Supporting Someone with an Eating Disorder during the Holidays

For many, the holidays are a time filled with celebration and enjoyment. For people struggling with eating disorders, however, the holidays can be a hard time. The focus on food and spending time with family can be a source of stress and pain. It is also common for loved ones to make comments without meaning to that can hurt a person with an eating disorder. You can be a source of support during this challenging time! Here are a few helpful tips:

  1. Ask how you can be supportive. Your family member or friend may ask for something as simple as having you sit next to them during the meal or go to a private space to talk for a few minutes. Whatever it is, make sure to ask how you can be supportive. Don’t guess.
  2. Avoid negative food talk. If you think your family member or friend is eating more or less than they should or you want to make comments about calories and how unhealthy certain food seems, don’t! These types of comments can cause them to feel more guilt and shame than they already do.
  3. Focus on being together. Sometimes it may feel stressful when you are trying to be supportive. This feeling may cause you to forget that one of the most helpful things can be to focus on the purpose of the holidays: spending time together and enjoying each other’s company. Remember to focus on the quality of your time together.
  4. Don’t let them spend too much time alone. Ask your family member or friend to join you if you notice they are spending a lot of time away from the group. When people feel anxious or ashamed, it is common to want to be alone. However, being alone can lead people to feel worse. Let them know they are loved and accepted and that you want to spend time with them.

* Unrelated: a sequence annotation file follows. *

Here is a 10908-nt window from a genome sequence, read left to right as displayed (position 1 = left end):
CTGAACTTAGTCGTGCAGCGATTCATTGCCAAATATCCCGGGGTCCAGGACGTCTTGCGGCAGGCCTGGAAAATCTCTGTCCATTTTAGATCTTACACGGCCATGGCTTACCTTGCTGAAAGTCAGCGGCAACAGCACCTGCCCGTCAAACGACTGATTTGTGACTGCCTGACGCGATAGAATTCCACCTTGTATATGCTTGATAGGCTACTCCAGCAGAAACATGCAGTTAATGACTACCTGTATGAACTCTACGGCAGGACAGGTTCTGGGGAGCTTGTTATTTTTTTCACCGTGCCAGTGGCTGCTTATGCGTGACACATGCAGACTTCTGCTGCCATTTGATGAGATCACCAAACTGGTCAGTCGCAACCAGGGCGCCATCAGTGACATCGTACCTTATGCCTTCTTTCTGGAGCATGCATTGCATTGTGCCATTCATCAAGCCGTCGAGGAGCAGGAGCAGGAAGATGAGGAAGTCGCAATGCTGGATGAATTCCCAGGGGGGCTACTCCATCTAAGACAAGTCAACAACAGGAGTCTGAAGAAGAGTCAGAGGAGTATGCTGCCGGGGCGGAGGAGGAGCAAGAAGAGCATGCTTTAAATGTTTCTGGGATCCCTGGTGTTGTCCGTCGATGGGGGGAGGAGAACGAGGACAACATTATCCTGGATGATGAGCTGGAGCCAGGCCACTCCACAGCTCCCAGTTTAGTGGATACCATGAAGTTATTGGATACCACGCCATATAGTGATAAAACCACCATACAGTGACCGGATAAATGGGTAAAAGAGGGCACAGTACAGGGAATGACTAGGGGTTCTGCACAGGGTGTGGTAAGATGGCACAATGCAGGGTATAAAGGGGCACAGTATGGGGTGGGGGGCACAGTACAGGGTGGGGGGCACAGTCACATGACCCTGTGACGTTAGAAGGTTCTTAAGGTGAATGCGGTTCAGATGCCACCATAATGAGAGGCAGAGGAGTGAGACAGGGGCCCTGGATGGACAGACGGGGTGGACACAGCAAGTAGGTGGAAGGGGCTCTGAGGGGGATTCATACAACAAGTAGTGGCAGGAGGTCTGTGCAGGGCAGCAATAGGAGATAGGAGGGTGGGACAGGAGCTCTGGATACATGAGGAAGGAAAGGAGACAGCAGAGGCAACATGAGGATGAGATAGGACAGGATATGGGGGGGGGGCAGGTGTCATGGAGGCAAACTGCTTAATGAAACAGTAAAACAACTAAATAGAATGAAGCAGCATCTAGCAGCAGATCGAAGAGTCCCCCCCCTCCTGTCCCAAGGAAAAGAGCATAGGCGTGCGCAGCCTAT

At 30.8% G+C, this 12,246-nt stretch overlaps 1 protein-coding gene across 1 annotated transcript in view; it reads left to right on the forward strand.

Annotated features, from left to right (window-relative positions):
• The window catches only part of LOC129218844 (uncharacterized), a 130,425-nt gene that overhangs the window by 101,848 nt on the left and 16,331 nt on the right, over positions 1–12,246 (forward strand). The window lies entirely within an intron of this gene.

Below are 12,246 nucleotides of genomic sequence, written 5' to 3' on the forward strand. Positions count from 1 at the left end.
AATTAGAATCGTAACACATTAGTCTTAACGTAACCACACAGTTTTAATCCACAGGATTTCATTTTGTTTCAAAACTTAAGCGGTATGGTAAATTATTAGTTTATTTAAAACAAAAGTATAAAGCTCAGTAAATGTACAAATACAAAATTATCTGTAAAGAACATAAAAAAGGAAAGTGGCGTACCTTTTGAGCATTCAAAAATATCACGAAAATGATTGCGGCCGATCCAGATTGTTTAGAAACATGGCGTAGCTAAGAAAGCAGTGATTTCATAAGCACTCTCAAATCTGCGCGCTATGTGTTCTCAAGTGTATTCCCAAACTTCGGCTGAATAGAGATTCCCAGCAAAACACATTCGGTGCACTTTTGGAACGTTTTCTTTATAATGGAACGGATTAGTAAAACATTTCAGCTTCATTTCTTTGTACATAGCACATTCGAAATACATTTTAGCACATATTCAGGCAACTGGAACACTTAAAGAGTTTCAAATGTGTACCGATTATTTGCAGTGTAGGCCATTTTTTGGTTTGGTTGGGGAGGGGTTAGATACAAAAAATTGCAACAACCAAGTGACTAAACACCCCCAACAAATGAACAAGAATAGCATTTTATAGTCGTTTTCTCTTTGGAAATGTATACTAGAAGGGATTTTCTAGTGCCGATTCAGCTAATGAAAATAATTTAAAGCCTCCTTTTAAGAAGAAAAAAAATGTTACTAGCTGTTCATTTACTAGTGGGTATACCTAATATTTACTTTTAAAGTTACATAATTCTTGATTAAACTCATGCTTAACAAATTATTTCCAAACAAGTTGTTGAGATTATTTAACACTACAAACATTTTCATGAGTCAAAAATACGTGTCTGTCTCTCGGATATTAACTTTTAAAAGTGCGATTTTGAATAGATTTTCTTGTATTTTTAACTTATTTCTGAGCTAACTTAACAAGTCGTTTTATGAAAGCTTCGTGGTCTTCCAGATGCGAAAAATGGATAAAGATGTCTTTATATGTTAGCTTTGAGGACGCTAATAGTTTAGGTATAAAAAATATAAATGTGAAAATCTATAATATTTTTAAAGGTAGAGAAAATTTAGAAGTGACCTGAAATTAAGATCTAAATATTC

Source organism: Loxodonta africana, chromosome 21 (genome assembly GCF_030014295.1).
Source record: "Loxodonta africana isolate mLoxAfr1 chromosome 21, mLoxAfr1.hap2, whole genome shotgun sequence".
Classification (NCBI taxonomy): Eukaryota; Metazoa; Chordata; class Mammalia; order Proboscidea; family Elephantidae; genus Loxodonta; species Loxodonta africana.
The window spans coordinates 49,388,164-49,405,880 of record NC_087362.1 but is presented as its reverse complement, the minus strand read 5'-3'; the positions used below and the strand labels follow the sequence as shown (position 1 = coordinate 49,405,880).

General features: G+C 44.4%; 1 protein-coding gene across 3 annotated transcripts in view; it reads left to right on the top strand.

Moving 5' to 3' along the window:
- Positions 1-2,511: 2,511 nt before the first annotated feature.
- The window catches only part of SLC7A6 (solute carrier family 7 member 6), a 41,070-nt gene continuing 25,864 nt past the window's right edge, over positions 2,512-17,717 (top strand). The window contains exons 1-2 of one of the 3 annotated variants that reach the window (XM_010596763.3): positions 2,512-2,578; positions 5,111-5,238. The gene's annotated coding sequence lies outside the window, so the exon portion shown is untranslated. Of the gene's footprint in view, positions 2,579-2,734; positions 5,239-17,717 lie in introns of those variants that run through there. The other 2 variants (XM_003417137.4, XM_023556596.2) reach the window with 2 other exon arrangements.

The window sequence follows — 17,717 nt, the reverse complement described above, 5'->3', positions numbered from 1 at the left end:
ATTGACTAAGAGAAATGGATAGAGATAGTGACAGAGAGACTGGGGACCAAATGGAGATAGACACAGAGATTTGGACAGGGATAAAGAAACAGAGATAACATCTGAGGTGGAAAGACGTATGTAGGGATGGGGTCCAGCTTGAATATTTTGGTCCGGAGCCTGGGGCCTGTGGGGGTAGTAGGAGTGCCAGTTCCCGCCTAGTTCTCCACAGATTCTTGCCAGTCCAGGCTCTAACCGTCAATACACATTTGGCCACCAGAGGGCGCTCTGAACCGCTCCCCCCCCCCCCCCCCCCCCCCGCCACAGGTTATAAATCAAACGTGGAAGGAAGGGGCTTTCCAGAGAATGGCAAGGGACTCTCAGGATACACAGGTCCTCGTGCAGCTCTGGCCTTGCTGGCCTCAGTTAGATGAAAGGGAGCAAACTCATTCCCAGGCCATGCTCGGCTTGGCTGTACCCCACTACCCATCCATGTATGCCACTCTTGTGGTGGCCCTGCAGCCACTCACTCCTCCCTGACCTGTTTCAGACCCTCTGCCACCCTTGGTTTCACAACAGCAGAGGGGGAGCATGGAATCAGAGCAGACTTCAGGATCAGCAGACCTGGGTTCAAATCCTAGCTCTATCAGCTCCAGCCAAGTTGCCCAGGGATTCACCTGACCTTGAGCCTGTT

5. Encourage them to meet with their therapist beforehand. A great way to prepare for challenging events is to plan ahead! Therapists can help your family member or friend develop different strategies for dealing with stress.
  6. Do an activity that isn’t related to food. Whether it’s playing a game or having a good conversation, people struggling with eating disorders appreciate the distraction. A distraction can be a good way to feel better if your family member or friend is feeling distressed.
  7. Be empathetic and compassionate. Try to put yourself in their shoes and imagine how they feel. This simple act can go a long way in showing them you care and have a desire to be helpful.

A final note to keep in mind is that your friend or loved one may feel upset and stressed even though you tried these tips. This is okay. You are already being helpful by taking the time to read this blog and be a source of support. An additional resource is the NEDA Helpline. They have volunteers that can help talk through a tough moment or discuss different treatment options.